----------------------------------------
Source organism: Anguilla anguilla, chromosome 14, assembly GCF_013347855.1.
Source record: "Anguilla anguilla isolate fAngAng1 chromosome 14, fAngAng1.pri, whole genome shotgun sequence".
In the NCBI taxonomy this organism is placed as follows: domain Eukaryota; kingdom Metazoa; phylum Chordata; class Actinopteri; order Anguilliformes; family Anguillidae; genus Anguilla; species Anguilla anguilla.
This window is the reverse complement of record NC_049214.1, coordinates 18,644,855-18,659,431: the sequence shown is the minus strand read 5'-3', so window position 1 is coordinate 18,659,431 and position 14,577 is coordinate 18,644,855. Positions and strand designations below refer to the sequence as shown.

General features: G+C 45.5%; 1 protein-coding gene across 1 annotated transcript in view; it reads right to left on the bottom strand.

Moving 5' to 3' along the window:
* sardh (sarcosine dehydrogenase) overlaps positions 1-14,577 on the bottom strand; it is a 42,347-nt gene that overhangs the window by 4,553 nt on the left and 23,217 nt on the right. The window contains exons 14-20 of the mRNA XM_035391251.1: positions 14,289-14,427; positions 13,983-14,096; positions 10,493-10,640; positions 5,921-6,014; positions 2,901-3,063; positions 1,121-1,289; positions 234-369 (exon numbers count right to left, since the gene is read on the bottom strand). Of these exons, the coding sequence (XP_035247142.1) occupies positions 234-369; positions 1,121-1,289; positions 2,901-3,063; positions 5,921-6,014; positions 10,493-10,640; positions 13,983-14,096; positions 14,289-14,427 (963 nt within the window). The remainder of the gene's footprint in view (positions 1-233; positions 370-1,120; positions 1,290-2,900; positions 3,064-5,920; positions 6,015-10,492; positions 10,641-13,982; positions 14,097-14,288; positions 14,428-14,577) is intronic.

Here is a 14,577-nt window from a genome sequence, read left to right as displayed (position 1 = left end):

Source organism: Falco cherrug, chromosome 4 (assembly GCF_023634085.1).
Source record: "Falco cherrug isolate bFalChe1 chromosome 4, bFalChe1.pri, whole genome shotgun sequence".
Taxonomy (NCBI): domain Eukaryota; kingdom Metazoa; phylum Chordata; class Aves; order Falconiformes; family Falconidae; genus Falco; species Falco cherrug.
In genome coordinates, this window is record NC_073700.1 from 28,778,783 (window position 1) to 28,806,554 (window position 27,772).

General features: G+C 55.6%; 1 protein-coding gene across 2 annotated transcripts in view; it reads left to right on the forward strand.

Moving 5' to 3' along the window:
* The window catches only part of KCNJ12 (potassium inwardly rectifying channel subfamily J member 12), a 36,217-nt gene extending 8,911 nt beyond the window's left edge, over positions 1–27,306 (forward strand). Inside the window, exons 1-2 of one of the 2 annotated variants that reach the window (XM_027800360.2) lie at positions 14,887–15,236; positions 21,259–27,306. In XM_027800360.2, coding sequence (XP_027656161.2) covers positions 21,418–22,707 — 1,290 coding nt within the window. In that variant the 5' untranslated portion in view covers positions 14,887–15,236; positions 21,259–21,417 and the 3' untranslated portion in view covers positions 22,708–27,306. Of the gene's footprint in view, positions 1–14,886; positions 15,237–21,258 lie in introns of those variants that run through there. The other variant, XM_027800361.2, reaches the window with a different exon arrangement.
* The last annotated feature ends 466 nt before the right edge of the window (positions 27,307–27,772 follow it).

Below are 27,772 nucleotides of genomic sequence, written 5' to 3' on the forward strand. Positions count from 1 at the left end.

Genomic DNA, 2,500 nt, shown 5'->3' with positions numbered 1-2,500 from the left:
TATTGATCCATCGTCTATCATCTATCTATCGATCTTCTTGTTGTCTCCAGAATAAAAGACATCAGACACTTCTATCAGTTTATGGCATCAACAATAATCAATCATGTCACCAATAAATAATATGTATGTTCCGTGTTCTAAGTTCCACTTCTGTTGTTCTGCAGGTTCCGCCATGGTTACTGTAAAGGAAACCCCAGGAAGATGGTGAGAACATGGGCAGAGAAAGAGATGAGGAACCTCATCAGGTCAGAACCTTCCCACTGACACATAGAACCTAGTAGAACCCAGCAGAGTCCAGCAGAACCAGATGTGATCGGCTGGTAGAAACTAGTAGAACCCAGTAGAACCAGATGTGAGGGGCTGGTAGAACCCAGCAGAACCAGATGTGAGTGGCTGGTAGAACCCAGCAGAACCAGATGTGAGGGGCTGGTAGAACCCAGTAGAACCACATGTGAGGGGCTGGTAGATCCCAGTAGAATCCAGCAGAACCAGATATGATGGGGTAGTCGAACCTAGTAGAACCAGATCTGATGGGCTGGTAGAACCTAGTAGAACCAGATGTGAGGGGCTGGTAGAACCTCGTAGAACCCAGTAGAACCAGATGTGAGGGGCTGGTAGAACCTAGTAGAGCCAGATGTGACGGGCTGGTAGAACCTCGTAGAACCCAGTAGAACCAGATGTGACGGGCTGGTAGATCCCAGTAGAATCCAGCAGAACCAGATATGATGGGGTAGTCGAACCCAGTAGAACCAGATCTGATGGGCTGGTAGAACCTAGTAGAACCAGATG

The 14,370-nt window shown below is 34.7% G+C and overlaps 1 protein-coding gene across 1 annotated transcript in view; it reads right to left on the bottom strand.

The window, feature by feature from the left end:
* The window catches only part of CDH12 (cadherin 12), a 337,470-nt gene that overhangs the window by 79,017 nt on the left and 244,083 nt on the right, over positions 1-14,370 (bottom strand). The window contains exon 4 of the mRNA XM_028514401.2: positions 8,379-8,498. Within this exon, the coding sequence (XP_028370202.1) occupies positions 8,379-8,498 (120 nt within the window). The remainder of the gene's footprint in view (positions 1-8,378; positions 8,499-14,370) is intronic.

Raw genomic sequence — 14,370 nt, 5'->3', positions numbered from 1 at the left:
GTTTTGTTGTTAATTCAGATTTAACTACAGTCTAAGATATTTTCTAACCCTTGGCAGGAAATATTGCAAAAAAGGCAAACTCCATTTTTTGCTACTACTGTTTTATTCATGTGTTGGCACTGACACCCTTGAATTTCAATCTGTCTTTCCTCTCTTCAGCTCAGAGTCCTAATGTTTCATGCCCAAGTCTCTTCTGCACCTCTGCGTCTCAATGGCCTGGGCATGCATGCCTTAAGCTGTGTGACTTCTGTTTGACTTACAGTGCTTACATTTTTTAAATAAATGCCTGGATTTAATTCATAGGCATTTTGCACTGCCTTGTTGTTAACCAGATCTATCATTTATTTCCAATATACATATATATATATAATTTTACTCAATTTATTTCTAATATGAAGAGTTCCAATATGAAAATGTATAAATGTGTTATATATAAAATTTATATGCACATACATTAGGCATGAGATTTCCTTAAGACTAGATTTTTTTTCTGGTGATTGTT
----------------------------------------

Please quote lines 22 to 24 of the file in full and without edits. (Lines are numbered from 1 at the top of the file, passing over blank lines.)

* The window catches only part of CDH12 (cadherin 12), a 337,470-nt gene that overhangs the window by 79,017 nt on the left and 244,083 nt on the right, over positions 1-14,370 (bottom strand). The window contains exon 4 of the mRNA XM_028514401.2: positions 8,379-8,498. Within this exon, the coding sequence (XP_028370202.1) occupies positions 8,379-8,498 (120 nt within the window). The remainder of the gene's footprint in view (positions 1-8,378; positions 8,499-14,370) is intronic.

Raw genomic sequence — 14,370 nt, 5'->3', positions numbered from 1 at the left:
GTTTTGTTGTTAATTCAGATTTAACTACAGTCTAAGATATTTTCTAACCCTTGGCAGGAAATATTGCAAAAAAGGCAAACTCCATTTTTTGCTACTACTGTTTTATTCATGTGTTGGCACTGACACCCTTGAATTTCAATCTGTCTTTCCTCTCTTCAGCTCAGAGTCCTAATGTTTCATGCCCAAGTCTCTTCTGCACCTCTGCGTCTCAATGGCCTGGGCATGCATGCCTTAAGCTGTGTGACTTCTGTTTGACTTACAGTGCTTACATTTTTTAAATAAATGCCTGGATTTAATTCATAGGCATTTTGCACTGCCTTGTTGTTAACCAGATCTATCATTTATTTCCAATATACATATATATATATAATTTTACTCAATTTATTTCTAATATGAAGAGTTCCAATATGAAAATGTATAAATGTGTTATATATAAAATTTATATGCACATACATTAGGCATGAGATTTCCTTAAGACTAGATTTTTTTTCTGGTGATTGTT